8 Tips for Reading Comprehension

 

by Jessie Mewshaw, M.S., CCC-SLP, Speech-Language Pathologist with Chapel Hill-Carrboro City Schools

Engaging students with language disorders in literacy activities can be challenging. These students may struggle with the pace of reading, comprehending vocabulary, understanding figurative language and inferred story components, and maintaining attention to a task that they perceive to be very difficult.

Here are 8 strategies SLPs use to make the reading process more engaging for students with language delays and disorders:

  1. Discuss the book title and cover illustration – make inferences with the student about the story before reading.
  • Example: “The title of this book is Gabby Is Hungry. What do you think this story might be about?”
  1. Preview the book through a “picture walk” before you begin reading – this prepares the student for what they might encounter when reading the book and allows the student to make inferences based on illustrations.
  • Example: “I see in this picture that the little girl is wearing shorts and sandals. I wonder what season it is…”
  1. Pause frequently during reading to discuss illustrations, define new vocabulary, explore figurative language, and check in for understanding.
  • Example: “The boy ‘exclaimed.’ Huh, I wonder what that means. Let’s look at his face in this picture and figure out how he might be feeling.”
  1. Ask students to draw comparisons between the book and their own life experiences.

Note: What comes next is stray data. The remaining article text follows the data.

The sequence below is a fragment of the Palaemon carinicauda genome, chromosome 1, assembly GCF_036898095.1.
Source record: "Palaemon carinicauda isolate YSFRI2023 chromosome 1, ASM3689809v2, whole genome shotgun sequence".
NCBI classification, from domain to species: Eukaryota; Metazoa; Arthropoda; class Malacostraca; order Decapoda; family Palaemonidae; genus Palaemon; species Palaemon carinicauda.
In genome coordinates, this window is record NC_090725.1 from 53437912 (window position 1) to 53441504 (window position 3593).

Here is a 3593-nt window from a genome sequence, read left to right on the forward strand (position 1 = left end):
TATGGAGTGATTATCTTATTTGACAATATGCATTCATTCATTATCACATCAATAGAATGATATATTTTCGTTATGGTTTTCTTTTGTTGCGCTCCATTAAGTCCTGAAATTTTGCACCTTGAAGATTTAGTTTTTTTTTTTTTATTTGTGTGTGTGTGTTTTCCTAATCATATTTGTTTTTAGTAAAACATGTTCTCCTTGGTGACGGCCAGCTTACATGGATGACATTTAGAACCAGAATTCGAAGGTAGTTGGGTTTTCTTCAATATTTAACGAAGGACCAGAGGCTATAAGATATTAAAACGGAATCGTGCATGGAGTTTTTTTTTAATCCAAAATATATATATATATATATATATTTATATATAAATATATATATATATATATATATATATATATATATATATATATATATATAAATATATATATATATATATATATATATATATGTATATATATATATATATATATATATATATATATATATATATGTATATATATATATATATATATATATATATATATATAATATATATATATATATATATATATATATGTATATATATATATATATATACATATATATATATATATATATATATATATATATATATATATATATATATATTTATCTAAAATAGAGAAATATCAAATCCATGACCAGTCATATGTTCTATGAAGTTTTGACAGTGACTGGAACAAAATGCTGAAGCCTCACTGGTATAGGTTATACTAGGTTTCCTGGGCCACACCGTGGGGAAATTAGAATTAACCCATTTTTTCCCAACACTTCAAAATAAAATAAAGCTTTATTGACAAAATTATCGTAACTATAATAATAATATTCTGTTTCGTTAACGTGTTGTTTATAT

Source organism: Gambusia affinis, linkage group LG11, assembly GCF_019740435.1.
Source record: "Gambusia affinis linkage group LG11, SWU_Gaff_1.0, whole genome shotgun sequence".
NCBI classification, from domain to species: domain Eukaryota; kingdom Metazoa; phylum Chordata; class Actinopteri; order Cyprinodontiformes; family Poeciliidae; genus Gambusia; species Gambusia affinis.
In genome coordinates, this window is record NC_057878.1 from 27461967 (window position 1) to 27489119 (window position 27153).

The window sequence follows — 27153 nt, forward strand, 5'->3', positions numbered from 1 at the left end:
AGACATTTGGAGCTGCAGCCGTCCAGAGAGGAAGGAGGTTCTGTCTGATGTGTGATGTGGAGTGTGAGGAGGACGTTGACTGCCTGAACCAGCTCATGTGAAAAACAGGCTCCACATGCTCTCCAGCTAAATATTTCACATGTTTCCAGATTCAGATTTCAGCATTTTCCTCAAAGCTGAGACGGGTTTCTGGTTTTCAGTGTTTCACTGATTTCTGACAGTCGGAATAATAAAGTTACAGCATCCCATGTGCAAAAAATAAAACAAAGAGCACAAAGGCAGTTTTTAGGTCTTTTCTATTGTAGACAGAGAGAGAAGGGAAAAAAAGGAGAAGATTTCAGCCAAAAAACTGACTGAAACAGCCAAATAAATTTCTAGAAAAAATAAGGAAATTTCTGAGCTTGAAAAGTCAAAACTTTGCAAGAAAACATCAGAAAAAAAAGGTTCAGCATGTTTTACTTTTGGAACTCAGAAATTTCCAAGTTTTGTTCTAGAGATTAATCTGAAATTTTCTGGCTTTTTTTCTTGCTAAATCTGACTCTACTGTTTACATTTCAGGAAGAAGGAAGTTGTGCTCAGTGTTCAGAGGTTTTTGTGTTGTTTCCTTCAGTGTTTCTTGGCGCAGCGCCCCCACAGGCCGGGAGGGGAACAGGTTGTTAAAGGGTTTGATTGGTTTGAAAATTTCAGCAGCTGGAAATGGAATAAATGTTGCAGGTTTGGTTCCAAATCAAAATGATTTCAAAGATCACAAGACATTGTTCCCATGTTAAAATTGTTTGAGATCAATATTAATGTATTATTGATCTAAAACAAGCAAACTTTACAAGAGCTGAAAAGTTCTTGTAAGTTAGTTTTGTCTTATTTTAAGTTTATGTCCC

• Example: “The dog seems really scared. Can you remember a time when you felt scared?”
  1. Don’t ask all the questions – encourage the student to ask questions, too.
  2. When a student struggles with decoding and/or reading fluency, comprehension of information is sacrificed – re-read what the student has read to give them a chance to comprehend the text without the added pressure of decoding and reading fluency.
  3. Make reading fun! Add character voices, make sound effects, use props, etc.
  4. Praise, praise, praise – students are more likely to try a difficult task when they are praised for their successes and hard work.
  • Example: “I love that you read that whole book with me! I can’t wait to read together again.”
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Accountable Talk® for Everyone

“Turn and Talk” for Everyone – Free Resources

by Sarah Smith, M.S., CCC-SLP

Across our school district many of our teachers use Accountable Talk®, “turn and talk”, “think, pair, share”, etc.  to promote student engagement, understanding, and accountability. According to the Accountable Talk® Sourcebook (University of Pittsburgh, 2010), “Talking with others about ideas and work is fundamental to learning…All students have a right to engage in Accountable Talk® discussions, not just the ‘best and brightest,’ nor only those who are struggling in school.”

For some of our students, “turn and talk” can be difficult. Not only does “turn and talk” involve discussing content but it also involves the social skills of conversation. Here at Rashkis Elementary School, our team used visual supports and  Peer Mediated Instruction and Intervention, described in The Power of a Peer by Jordan Lupton M.S. CCC-SLP, to make “turn and talk” more accessible for all students.